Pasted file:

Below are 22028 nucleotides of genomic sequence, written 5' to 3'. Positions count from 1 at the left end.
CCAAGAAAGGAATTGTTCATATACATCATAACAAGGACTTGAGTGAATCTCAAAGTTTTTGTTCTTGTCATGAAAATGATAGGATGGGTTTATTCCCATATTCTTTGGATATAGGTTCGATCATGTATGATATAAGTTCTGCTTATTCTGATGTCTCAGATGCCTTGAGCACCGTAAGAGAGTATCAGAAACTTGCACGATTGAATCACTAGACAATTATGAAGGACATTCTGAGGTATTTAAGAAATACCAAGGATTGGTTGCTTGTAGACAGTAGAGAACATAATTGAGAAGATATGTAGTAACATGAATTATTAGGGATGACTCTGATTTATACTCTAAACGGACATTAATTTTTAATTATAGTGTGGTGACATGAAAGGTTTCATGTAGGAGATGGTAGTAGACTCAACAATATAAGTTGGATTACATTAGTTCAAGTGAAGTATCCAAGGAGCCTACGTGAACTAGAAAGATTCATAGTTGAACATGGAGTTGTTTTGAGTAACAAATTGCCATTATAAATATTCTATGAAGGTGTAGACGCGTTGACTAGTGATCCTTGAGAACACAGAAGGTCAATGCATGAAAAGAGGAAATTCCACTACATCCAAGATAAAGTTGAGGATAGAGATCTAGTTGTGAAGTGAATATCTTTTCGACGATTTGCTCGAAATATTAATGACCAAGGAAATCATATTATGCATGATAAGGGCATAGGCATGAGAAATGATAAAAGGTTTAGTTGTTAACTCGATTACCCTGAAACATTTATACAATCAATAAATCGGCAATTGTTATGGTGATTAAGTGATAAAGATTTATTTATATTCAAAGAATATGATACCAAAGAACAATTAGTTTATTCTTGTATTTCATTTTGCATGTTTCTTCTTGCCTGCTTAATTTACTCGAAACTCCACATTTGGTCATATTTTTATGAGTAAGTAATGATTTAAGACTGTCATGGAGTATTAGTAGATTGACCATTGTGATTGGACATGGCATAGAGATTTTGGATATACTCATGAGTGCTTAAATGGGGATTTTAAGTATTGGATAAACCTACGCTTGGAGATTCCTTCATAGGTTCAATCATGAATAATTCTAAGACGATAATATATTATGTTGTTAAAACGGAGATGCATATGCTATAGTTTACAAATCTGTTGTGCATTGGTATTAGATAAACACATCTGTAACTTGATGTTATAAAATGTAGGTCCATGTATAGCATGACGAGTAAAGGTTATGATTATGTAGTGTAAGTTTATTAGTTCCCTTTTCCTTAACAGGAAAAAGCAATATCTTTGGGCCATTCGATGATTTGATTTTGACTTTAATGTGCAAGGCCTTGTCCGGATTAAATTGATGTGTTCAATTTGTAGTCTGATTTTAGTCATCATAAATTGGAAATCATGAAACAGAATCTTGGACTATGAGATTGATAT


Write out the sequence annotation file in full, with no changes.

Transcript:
Below are 22028 nucleotides of genomic sequence, written 5' to 3'. Positions count from 1 at the left end.
CCAAGAAAGGAATTGTTCATATACATCATAACAAGGACTTGAGTGAATCTCAAAGTTTTTGTTCTTGTCATGAAAATGATAGGATGGGTTTATTCCCATATTCTTTGGATATAGGTTCGATCATGTATGATATAAGTTCTGCTTATTCTGATGTCTCAGATGCCTTGAGCACCGTAAGAGAGTATCAGAAACTTGCACGATTGAATCACTAGACAATTATGAAGGACATTCTGAGGTATTTAAGAAATACCAAGGATTGGTTGCTTGTAGACAGTAGAGAACATAATTGAGAAGATATGTAGTAACATGAATTATTAGGGATGACTCTGATTTATACTCTAAACGGACATTAATTTTTAATTATAGTGTGGTGACATGAAAGGTTTCATGTAGGAGATGGTAGTAGACTCAACAATATAAGTTGGATTACATTAGTTCAAGTGAAGTATCCAAGGAGCCTACGTGAACTAGAAAGATTCATAGTTGAACATGGAGTTGTTTTGAGTAACAAATTGCCATTATAAATATTCTATGAAGGTGTAGACGCGTTGACTAGTGATCCTTGAGAACACAGAAGGTCAATGCATGAAAAGAGGAAATTCCACTACATCCAAGATAAAGTTGAGGATAGAGATCTAGTTGTGAAGTGAATATCTTTTCGACGATTTGCTCGAAATATTAATGACCAAGGAAATCATATTATGCATGATAAGGGCATAGGCATGAGAAATGATAAAAGGTTTAGTTGTTAACTCGATTACCCTGAAACATTTATACAATCAATAAATCGGCAATTGTTATGGTGATTAAGTGATAAAGATTTATTTATATTCAAAGAATATGATACCAAAGAACAATTAGTTTATTCTTGTATTTCATTTTGCATGTTTCTTCTTGCCTGCTTAATTTACTCGAAACTCCACATTTGGTCATATTTTTATGAGTAAGTAATGATTTAAGACTGTCATGGAGTATTAGTAGATTGACCATTGTGATTGGACATGGCATAGAGATTTTGGATATACTCATGAGTGCTTAAATGGGGATTTTAAGTATTGGATAAACCTACGCTTGGAGATTCCTTCATAGGTTCAATCATGAATAATTCTAAGACGATAATATATTATGTTGTTAAAACGGAGATGCATATGCTATAGTTTACAAATCTGTTGTGCATTGGTATTAGATAAACACATCTGTAACTTGATGTTATAAAATGTAGGTCCATGTATAGCATGACGAGTAAAGGTTATGATTATGTAGTGTAAGTTTATTAGTTCCCTTTTCCTTAACAGGAAAAAGCAATATCTTTGGGCCATTCGATGATTTGATTTTGACTTTAATGTGCAAGGCCTTGTCCGGATTAAATTGATGTGTTCAATTTGTAGTCTGATTTTAGTCATCATAAATTGGAAATCATGAAACAGAATCTTGGACTATGAGATTGATAT